I'm lazy and don't know how to actually make coffee. In fact, I didn't drink coffee regularly until the first Keurig came out. It's like 5X more expensive than brewing your own, but 100X more convenient.
But they already tried to come out with a DRM'ed successor to the Keurig called VUE and it totally flopped. The coffee was more expensive, and the machine just had a bunch of useless options making it not much better than the regular Keurig with much cheaper K-Cups.
I've played a few Leap games and it just doesn't work at all. They were just totally unplayable. In one case the game was designed specifically for Leap and the other was using the Leap as a mouse/touch replacement. In both cases the game constantly freaked out when Leap couldn't figure out where your hands were, or started tracking some random thing like your watch or a sleeve, etc. I had to keep removing my hands from the view area to 'reset' the game. This happened consistently throughout the game. After awhile I just gave up in frustration.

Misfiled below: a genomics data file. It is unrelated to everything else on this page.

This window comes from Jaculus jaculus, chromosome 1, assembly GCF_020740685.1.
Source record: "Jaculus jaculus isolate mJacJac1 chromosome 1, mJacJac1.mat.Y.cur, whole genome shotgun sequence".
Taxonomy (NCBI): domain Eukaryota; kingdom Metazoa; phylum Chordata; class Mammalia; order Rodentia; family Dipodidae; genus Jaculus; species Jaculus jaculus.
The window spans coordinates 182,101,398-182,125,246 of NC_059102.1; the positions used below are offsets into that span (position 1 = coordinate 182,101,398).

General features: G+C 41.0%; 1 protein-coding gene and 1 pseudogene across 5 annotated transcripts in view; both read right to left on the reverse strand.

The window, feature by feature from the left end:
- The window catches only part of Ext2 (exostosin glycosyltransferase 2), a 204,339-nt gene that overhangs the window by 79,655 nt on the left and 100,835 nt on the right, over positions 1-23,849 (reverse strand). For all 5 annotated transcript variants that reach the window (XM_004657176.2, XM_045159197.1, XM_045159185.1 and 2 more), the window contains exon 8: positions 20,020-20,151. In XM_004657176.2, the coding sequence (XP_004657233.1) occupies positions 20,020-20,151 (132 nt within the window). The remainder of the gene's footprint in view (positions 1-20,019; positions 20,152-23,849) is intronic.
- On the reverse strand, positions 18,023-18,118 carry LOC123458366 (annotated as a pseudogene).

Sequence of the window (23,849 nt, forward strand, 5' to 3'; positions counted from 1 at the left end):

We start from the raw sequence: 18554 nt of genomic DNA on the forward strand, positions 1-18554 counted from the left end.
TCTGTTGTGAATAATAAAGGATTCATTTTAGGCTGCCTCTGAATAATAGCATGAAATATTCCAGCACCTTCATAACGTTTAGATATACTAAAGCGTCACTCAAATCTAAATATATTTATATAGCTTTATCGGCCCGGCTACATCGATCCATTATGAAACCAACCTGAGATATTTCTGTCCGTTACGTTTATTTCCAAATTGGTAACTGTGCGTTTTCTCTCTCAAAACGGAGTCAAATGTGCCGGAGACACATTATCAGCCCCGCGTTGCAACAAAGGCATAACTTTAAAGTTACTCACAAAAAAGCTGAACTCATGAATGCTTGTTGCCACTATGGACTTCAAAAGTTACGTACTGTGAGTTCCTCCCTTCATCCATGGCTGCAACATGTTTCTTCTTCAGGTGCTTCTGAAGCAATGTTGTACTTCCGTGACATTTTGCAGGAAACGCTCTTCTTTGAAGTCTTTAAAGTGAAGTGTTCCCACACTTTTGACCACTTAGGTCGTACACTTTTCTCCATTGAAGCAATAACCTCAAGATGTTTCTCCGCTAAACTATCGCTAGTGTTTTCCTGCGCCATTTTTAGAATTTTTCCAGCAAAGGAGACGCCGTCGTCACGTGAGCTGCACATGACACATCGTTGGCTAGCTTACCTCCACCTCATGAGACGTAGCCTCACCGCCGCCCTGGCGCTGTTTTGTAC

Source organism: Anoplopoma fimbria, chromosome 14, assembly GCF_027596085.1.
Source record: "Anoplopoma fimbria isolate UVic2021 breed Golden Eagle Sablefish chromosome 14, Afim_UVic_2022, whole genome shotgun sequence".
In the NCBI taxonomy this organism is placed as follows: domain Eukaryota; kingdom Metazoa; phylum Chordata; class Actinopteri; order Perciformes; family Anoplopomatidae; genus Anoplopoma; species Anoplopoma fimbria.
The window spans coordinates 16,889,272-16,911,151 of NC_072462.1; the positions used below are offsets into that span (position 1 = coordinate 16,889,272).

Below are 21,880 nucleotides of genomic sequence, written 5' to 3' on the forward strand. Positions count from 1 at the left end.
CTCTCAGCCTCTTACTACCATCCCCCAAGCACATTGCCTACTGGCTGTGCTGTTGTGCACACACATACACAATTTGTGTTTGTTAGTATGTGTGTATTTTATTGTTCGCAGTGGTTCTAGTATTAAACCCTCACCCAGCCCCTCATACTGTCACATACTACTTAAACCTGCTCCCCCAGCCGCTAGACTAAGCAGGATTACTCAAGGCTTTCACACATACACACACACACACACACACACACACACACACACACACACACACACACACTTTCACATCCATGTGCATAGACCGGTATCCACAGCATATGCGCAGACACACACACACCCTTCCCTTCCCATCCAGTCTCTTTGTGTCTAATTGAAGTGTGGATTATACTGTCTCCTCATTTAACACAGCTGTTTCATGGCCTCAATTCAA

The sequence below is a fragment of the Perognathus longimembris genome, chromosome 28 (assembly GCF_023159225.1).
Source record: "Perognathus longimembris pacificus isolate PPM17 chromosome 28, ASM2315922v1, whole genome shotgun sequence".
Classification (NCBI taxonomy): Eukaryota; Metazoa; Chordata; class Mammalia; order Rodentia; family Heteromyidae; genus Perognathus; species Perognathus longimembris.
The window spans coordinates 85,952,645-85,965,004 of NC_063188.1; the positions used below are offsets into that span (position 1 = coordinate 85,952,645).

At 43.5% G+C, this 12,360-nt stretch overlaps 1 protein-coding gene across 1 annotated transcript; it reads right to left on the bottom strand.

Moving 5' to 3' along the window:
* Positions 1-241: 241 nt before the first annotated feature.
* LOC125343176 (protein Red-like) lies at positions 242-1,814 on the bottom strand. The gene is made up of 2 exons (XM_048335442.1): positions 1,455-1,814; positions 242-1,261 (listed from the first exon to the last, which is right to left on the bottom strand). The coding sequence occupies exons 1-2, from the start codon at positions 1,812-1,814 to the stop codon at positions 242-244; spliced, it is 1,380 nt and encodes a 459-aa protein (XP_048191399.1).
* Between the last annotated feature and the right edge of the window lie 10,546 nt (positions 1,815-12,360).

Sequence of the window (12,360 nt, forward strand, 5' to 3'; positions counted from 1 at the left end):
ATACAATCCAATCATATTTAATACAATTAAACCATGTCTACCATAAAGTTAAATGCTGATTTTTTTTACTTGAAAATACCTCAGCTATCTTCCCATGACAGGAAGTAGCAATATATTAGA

Kinect (both 1 and 2 which are each based on completely different tech) is a FAR SUPERIOR tracking solution--but it's much larger and expensive.
It's funny to see this company get all this hype for a device that essentially doesn't work.
Also the price difference between the low end uPrints and the Replicator 2X isn't that great. About 2.5X. Now that the company that makes uPrint owns MakerBot, I'm hoping we see consumer printers as robust as these high end machines (that are as large as a refrigerator!)
Still took 20+ hours to print my figure on both machines.
The kit scene reminds me of the personal computer scene in the '70s. I expect rapid progress in this area. We've already seen drastic improvements in quality on the consumer side with the Replicator 2X and Form1.
I still kind of don't like stereolithography because although it's way higher detail, you can't use a support material--right? You still have to print 'fluff' that you crack off by hand?